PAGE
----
I run into this scenario all the time: I have a React component, it pulls content from an API. I need to make a call to get new content, and display a visual indicator that the content is loading; i.e. the user’s input has been acknowledged, and we’re just waiting for the content to download. The first couple of times I did this, my instinct was to declare a loading property on the component’s state, then swap out some loading animation or text for the actual content when API calls were being made.

The problem was once I had two components that needed to show loading animations, the code wasn't reusable and the markup got pretty messy. So the obvious solution is to create a functional loader component.

Here’s an example implementation. This is the interface component:

It loads a random image from Unsplash based on the search parameter passed in. Depending on how fast your internet connection is, it either loads a new image almost right away, or it hangs awkwardly after you hit “return” in the search field.

So to make it a little more obvious what’s going on, I wanted to show a loading animation while the image loads. This is the loading animation:

The loader is pretty simple, it has some markup that creates the loading animation:

  const loader = (
  <div className="loader component" key="loader">
  <div className="loader__dots">
    <span className="loader__dots__dot"/>
    <span className="loader__dots__dot"/>
    <span className="loader__dots__dot"/>
  </div>
</div>
)      

and a render method that is simply:

  return (<div>{loading ? loader : children}</div>);

That is, if the loading property is true, show the loading animation, if not, show the children. You wrap any components that need to show the loading animation with this component:

  <Loader loading={this.state.loading}>
  <div className="component" key="component">
    <form onSubmit={this.search}>
      <input className="search" type="text" placeholder="search" ref="search"/>
    </form>
  </div>
</Loader>

The main component (the Unsplash image search) is handling all of the calls for a new image, so it knows when it is loading and when it isn’t. This is a relatively simple example, but the image search method looks like this:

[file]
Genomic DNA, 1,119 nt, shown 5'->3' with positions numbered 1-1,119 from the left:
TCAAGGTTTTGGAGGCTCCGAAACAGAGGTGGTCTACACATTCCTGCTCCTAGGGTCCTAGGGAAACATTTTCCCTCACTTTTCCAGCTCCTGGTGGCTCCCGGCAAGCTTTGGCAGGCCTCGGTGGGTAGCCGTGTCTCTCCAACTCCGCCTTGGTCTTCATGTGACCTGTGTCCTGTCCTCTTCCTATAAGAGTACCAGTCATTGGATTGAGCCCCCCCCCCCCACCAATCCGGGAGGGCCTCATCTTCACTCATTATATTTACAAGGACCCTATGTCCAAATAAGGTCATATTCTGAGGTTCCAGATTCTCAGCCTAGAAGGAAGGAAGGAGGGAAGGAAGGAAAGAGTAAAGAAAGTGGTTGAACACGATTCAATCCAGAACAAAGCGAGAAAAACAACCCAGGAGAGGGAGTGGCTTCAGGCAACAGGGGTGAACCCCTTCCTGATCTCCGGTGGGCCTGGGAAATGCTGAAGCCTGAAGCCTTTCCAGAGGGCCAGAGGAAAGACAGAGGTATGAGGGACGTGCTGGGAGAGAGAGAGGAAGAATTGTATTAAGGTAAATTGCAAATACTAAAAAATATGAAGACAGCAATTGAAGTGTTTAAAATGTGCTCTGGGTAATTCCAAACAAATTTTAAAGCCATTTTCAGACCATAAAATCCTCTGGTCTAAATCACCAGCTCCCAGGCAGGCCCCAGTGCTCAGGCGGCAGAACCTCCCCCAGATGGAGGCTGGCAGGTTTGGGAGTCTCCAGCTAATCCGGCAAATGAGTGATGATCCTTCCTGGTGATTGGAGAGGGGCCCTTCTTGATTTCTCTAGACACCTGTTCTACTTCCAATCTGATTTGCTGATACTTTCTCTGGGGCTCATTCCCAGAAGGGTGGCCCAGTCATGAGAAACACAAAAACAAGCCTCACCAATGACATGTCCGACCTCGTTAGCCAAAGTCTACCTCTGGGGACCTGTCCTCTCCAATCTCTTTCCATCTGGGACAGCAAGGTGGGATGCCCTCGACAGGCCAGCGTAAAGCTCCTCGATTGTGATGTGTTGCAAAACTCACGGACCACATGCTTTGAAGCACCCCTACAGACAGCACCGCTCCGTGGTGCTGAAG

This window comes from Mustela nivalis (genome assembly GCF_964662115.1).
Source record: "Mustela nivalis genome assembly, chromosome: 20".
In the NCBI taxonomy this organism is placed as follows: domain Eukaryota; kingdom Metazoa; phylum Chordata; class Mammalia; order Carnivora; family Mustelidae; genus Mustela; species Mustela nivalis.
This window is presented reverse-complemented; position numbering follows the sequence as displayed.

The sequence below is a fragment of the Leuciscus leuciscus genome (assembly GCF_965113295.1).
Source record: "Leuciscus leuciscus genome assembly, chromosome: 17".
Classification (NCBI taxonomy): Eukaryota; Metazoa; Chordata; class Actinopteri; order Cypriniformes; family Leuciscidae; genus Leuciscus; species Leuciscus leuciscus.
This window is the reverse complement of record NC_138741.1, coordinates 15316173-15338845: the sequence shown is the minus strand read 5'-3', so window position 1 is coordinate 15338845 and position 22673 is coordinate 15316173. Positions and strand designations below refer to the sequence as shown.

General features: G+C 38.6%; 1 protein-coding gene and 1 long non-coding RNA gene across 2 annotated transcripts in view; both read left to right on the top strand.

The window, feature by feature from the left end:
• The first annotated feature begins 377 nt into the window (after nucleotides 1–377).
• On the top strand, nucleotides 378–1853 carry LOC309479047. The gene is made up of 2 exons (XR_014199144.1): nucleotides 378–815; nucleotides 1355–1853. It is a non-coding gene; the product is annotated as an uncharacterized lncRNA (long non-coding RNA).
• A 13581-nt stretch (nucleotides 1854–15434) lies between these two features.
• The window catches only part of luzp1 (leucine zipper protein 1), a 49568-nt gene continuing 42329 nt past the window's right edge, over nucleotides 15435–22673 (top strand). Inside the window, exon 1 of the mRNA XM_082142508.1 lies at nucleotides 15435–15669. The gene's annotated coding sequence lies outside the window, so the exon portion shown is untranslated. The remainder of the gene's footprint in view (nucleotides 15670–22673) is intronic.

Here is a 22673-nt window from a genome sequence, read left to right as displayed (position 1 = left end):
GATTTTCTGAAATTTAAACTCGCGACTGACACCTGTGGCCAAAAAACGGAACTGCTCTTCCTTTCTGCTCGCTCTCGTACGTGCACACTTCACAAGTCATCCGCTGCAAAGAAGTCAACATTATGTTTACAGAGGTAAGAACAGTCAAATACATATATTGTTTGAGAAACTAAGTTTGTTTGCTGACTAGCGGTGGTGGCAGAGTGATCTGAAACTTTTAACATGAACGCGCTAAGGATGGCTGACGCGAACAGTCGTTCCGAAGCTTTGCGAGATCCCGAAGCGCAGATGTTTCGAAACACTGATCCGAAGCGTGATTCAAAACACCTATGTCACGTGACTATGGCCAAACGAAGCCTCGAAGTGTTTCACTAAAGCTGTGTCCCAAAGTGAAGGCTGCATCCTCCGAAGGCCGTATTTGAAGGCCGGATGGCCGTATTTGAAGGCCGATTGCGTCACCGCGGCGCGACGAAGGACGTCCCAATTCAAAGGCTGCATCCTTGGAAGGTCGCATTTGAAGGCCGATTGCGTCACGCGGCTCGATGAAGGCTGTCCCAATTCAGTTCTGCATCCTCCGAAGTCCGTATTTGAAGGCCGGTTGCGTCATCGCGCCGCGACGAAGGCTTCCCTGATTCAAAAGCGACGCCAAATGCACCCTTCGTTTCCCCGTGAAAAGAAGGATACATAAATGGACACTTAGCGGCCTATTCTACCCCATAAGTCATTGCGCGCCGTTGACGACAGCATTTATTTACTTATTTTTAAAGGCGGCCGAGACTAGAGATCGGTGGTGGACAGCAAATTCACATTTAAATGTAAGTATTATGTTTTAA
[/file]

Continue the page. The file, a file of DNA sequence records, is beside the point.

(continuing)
getImage(search='flower'){
  this.setState({
    loading: true
  });
  let img = new Image;
  let src='https://source.unsplash.com/featured/?' + search;
  img.src = src;
  img.onload = (e)=>{
    this.setState({
      image: src,
      loading: false
    })
  } 
}

As soon as you call getImage it sets the loading state to true, and once the image has loaded (whenever that might be) it sets the loading state to false. You can do this with anything async – promise.then being the most likely use case.

This solves the problem of showing that the component is doing something when the user submits a new search term, but switching from image to loader to image (especially if the image loads very quickly) is jarring. So I added in ReactCSSTransitionGroup, and wrapped the loader with it. The loader’s render method now looks like this:

  return (
  <ReactCSSTransitionGroup 
    className="stage"
    transitionName="crossfade"
    transitionAppear={true} 
    transitionAppearTimeout={500}
    transitionEnterTimeout={500} 
    transitionLeaveTimeout={300}
    component="div"
    aria-busy={loading} // easy aria-role attribute while we’re here
  >
    {loading ? loader : children}
  </ReactCSSTransitionGroup>
);

The crossfade transition fades elements down to 0 opacity. This does require that the loader and the children be position absolutely (so they fade in and out on top of each other), but could easily be replaced with another animation when necessary. The finished product looks like this:

If the images are loading very quickly for you and you want to see the flow in action, you can adjust your network speed. In Chrome, open the Developer Tools, go to the Network tab, and set Network Throttling to something slower like a 2 or 3G connection. Run two or three searches and you’ll get plenty of time to watch the fade-in and fade-out of the loading animation – and a pretty good idea of why you shouldn’t load random full-sized images from Unsplash!


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